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The Mountain West Center for Regional Studies - Our Story and Mission

Mt. Timpanogos at sunset

Where is The West?

In 1620, the West was defined as all the land beyond the Plymouth Colony settlement for European settlers in the New World. Almost 150 years later, the idea of the West had moved to the region beyond present day St. Louis, Missouri, where groups officially began their westward journey, giving it the name "Gateway to the West." Expansion into the Great Plains region moved the idea of the West to the land beyond the Rocky Mountains. The definition of the West continues to change and evolve. The Mountain West Center for Regional Studies at Utah State University promotes the study of the West, with a focus on the area known as the Interior West, or the Great Basin region between the Rocky Mountains and the Sierra Nevada Range. The Mountain West Center seeks to further an understanding of the environment, land, history, and cultural groups found in this region.

Westward Expansion Drawing

The West Is Always Evolving....And So Are We

The Mountain West Center for Regional Studies was established over 30 years ago at Utah State University by a grant from the National Endowment for the Humanities and the generous support of donors. The goal was to create an interdisciplinary center of study to further the scholarship of the Mountain West as a regional entity. The Mountain West region has its independent complex histories, literary themes, myths, and folklore that are rich resources for understanding the geography, politics, environment, social interactions, and cultural nature of this distinct area.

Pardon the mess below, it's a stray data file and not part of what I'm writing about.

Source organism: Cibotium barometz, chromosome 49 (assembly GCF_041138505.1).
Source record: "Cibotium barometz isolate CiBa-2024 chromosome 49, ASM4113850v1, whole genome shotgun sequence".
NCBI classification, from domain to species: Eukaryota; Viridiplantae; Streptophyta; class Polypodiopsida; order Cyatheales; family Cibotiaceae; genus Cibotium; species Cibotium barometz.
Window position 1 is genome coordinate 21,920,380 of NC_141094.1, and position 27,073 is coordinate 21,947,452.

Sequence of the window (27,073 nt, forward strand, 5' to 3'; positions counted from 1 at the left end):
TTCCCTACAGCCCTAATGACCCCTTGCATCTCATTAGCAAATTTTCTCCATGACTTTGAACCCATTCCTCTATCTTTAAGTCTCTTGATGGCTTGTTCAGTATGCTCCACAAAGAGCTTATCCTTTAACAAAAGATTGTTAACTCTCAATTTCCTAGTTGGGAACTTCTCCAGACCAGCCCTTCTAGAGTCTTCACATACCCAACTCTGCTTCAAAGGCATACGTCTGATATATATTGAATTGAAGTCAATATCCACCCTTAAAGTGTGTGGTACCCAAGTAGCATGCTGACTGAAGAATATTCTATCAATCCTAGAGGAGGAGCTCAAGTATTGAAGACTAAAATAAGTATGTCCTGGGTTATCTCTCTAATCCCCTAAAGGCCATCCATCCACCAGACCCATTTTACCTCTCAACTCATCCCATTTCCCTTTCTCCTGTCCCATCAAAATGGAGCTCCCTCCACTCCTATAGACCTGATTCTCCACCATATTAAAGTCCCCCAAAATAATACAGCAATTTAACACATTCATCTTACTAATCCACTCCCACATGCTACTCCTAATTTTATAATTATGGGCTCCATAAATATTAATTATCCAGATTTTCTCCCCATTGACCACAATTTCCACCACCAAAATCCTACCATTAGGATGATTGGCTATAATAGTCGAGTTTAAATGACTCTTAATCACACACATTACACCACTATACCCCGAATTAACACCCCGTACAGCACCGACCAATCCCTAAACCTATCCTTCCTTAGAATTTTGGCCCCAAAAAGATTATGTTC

The Mountain West Center has the capacity to help individuals and scholars with diverse areas of expertise work together to better understand the region and activate interest in finding solutions to regional problems.

Over the past 30 years, the Mountain West Center has facilitated a variety of programs consisting of folklore and teaching conferences, oral history collections, history fairs, national book awards, scholarly journal publications, broadcasts that give voice to regional minorities, lectures, faculty fellowships, symposiums on song, and student scholarships. 

The current programs admistered by the Mountain West Center include the Bennion Teachers' Workshop, the Evans Biography Awards, Student Scholarships, Faculty and Student Research Grants, and support for other Public Programs.

The future is exciting at the Mountain West Center for Regional Studies. The center is ready to embrace and support programs and ideas that seek to understand the actual human contexts in which the people and resources of the Mountain West mature and make decisions in all areas of life: legal, political, aesthetic, and personal.

If you wish to become involved with future study of the region known as the Mountain West or have any questions, please contact the Mountain West Center.